7. 7.
    Amato G., Carella C., Fazio S., La Montagna G., Cittadini A., Sabatini D., Marcano-Mone C., Sacca L., Bellastella A.: Body composition, bone metabolism and heart structure and function in growth hormone (GH)- deficient adults before and after GH-replacement therapy at low doses. J. Clin. Endocrinol. Metab. 77: 1671–1676, 1993.PubMedGoogle Scholar
  8. 8.
    O’ Halloran D.J., Tsatsoulis A., Whitehouse R.W., Holmes S.J., Adams J., Shalet S.M.: Increased bone density after recombinant human growth hormone (GH) therapy in adults with isolated GH deficiency. J. Clin. Endocrinol. Metab. 76: 1344–1348, 1993.Google Scholar
  9. 9.
    Vandeweghe M., Taelman P., Kaufman J.M.: Short and long-term effects of growth hormone treatment on bone turnover and bone mineral content in adult growth hormone-deficient males. Clin. Endocrinol. (Oxf.) 39: 409–415, 1993.CrossRefGoogle Scholar
  10. 10.
    Papadakis M.A., Grady D., Black D., Tierney M.J., Gooding G.A.W., Schambelan M., Grunfeld C.: Growth hormone replacement in healthy older men improves body composition but not functional ability. Ann. Intern. Med. 124: 708–716, 1996.PubMedCrossRefGoogle Scholar
  11. 11.
    Maccario M., Delitala G., Minuto F., Aimaretti G., Fanciulli G., Arvat E., Giordano G., Camanni F., Ghigo E.: Dose-response effect of low rhGH doses on IGF-I levels in man. 10th International Congress of Endocrinology, San Francisco U.S.A., June 12–15, 1996. Abstracts book (II), p. 71.Google Scholar
  12. 12.
    Rudman D., Kutner M.H., Rogers C.M., Lubin M.F., Fleming G.A., Boin R.P.: Impaired GH secretion in adult population. J. Clin. Invest. 67: 1361–1369, 1981.PubMedCentralPubMedCrossRefGoogle Scholar
  13. 13.
    Clemmons D.R., Underwood L.E.: Role of insulin-like growth factors and growth hormone in reversing catabolic states. Horm. Res. 38 (Suppl. 2):37–40, 1992.PubMedCrossRefGoogle Scholar
  14. 14.
    Cuneo R.C., Salomon F., Wiles C.M., Hesp R., Sonksen P.H.: Growth hormone treatment in growth hormone-deficient adults. I. Effects on muscle mass and strength. J. Appl. Physiol. 70:688–694, 1991.PubMedGoogle Scholar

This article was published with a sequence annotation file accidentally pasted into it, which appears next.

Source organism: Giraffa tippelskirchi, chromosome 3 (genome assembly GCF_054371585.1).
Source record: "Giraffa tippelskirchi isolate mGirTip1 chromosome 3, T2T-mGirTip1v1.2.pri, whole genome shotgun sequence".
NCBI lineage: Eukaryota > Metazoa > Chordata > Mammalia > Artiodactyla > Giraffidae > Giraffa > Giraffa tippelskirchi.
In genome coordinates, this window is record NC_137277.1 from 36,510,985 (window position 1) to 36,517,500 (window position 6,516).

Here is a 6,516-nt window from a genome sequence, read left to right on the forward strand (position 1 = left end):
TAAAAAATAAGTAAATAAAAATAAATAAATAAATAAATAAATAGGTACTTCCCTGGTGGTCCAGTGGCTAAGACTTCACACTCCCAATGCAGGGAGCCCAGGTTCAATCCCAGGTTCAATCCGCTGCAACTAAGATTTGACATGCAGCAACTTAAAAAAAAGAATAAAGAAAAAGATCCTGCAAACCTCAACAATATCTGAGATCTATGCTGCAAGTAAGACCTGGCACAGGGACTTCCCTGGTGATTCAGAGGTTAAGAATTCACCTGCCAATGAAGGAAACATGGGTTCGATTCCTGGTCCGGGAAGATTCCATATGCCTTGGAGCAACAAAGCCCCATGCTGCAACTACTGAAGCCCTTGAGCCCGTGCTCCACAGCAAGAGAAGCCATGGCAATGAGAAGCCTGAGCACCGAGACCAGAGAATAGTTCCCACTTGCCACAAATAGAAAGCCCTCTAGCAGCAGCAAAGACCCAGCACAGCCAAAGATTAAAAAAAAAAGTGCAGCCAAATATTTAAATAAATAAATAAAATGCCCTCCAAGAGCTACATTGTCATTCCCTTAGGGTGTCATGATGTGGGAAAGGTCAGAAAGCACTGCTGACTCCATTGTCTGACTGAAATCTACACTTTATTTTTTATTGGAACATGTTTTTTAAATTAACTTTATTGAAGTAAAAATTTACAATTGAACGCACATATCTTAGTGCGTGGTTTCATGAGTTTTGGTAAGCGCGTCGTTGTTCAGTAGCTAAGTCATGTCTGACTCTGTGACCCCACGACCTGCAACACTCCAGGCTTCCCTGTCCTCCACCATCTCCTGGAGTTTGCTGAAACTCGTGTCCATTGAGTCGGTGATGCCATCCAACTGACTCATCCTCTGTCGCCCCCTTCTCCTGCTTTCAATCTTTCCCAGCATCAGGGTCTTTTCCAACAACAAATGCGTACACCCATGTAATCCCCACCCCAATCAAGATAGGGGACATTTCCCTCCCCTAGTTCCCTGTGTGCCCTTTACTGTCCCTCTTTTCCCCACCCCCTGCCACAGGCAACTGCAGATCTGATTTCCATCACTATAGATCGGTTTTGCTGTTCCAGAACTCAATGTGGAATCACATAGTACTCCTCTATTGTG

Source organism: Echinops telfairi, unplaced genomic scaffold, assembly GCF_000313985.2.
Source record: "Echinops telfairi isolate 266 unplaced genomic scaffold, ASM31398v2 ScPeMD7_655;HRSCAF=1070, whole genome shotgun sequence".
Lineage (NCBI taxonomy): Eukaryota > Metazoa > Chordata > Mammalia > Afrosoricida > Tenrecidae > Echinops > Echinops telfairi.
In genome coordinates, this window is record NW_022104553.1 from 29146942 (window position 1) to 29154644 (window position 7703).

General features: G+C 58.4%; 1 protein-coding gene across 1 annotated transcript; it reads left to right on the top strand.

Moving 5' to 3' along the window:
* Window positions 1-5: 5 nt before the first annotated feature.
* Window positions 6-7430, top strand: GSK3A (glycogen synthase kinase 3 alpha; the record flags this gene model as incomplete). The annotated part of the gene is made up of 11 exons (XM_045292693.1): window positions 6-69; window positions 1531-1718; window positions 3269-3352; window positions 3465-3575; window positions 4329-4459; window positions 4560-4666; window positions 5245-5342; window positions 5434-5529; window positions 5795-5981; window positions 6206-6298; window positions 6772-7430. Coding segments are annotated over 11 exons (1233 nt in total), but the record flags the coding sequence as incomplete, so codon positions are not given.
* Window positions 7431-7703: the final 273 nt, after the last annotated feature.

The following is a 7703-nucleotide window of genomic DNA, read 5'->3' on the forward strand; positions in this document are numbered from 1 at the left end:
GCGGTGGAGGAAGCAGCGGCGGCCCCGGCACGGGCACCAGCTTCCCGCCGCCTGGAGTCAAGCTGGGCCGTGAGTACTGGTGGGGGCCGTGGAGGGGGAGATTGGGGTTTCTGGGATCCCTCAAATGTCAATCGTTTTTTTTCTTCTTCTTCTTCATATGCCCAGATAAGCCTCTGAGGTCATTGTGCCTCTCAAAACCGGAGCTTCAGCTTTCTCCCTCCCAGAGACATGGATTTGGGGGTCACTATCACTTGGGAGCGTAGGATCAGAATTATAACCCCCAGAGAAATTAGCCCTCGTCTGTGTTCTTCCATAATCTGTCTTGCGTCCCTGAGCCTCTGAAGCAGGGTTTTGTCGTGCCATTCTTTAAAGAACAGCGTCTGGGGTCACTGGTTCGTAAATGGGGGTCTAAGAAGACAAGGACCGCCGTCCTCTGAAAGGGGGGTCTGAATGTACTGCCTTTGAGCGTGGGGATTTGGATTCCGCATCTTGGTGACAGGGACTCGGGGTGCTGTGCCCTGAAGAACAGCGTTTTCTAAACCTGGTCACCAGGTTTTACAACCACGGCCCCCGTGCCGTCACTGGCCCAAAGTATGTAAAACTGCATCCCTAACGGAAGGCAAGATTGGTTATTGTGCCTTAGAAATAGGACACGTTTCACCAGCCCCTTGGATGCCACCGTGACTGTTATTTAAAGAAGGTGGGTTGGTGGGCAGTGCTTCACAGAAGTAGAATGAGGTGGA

15. 15.
    Taaffe D.R., Pruitt L., Reim J., Hintz R.L., Butterfield G., Hoffman A.R., Marcus R.: Effect of recombinant human growth hormone on the muscle strength response to resistance exercise in elderly men. J. Clin. Endocrinol. Metab. 79: 1361–1366, 1994.PubMedGoogle Scholar
  16. 16.
    Taaffe D.R., Jin I.H., Vu T.H., Hoffman A.R., Marcus R.: Lack of effect of recombinant human growth hormone (GH) on muscle morphology and GH-Insulin-like growth factor expression in resistance-trained elderly men. J. Clin. Endocrinol. Metab. 81: 421–425, 1996.PubMedGoogle Scholar
  17. 17.
    Clemmensen B., Overgaard K., Riis B., Christiansen C.: Human growth hormone and growth hormone releasing hormone: a double-masked, placebo-controlled study of their effects on bone metabolism in elderly women. Osteoporosis Int. 3: 330–336, 1993.CrossRefGoogle Scholar
  18. 18.
    Delitala G., Fanciulli G., Giusti M., Giordano G.: MetabolicGoogle Scholar

Copyright information

© Springer Internal Publishing Switzerland 1997

Authors and Affiliations

  • C. M. Cuttica
    • 1
  • L. Castoldi
    • 2
  • G. P. Gorrini
    • 3
  • F. Peluffo
    • 2
  • G. Delitala
    • 4
  • P. Filippa
    • 3
  • G. Fanciulli
    • 4
  • M. Giusti
    • 1
  1. 1.DISEM, Cattedra di EndocrinologiaUniversity of GenovaGenovaItaly
  2. 2.Istituto DoriaGenovaItaly
  3. 3.Cattedra di Medicina dello SportUniversity of GenovaGenovaItaly
  4. 4.Cattedra di EndocrinologiaUniversity of SassariSassariItaly

Personalised recommendations